That's only the start. The author agrees that excessive negative emotion is bad- that terror and rage and obsession are all horrible things, but she states that certain kinds of emotions are necessary to the maintenance of civilization. That without righteous indignation no one would be driven to do anything about genocide. That without compassion, no one would do anything about poverty.

This is where I disagree. Emotion in my earlier metaphor is the editorial. Genocide is wrong. I don't need to be angry or indignant or apply any other label- it's wrongness is independant of my feelings. And I can explain, clearly and logically why it is wrong and why something should be done.

Emotions in this situation do two things. First it acts as a self-referential data point so that we are feeding the children not because (fact) they are hungry and (fact) they each hold great potential for the future but to merely assuage our own un-earned guilt (an attribution). Second, relying on emotion to motivate devalues will. If you need to be angry or scared or inspired to do the right thing it is explicitly stating that you don't have the will to do the right thing because it is the right thing. The ability to reason the right thing and the will to act make us human.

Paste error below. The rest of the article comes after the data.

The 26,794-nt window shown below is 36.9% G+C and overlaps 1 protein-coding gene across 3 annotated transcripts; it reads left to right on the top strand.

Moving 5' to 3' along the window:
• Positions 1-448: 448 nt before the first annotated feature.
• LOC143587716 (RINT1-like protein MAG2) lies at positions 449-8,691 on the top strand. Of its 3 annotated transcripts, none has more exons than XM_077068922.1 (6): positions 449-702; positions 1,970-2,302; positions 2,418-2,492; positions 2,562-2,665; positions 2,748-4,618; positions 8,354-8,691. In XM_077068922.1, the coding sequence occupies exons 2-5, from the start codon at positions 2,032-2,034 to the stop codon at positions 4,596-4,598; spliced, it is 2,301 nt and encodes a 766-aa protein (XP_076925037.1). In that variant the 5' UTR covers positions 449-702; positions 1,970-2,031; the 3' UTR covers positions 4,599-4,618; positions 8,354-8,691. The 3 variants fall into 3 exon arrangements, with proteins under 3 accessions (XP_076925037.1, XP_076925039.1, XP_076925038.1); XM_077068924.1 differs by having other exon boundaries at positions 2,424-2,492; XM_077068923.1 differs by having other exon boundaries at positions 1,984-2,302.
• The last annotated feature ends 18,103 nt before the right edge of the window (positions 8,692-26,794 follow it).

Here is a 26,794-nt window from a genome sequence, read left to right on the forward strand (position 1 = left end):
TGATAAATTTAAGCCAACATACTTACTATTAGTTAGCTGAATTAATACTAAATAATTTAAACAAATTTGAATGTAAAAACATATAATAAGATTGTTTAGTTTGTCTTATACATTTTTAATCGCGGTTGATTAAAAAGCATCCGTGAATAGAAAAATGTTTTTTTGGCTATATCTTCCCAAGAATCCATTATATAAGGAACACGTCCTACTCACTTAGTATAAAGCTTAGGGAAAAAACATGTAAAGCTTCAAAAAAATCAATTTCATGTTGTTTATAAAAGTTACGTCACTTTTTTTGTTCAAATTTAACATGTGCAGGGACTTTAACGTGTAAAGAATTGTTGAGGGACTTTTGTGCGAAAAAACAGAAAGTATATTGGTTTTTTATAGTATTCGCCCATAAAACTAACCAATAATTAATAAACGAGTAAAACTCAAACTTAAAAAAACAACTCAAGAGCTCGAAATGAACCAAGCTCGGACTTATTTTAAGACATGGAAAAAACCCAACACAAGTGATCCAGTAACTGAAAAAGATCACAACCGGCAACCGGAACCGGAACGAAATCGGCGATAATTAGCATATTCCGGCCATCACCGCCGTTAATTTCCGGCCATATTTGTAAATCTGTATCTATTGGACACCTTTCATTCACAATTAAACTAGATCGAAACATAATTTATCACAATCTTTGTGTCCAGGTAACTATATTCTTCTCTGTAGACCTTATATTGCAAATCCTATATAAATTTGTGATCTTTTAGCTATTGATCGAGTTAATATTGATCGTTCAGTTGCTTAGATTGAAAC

This second point is used against people all the time. Listen, if I have to scare you to get you to act in a certain way it either means that I think you are too stupid to reason into acting for your own good or I know that my reasons aren't sufficient. This is the tool of demagogues (and much of the press) to trigger emotion specifically to prevent the people from thinking critically.

The book is "Stoic Warriors" by Nancy Sherman. At only halfway through, it's worth a look.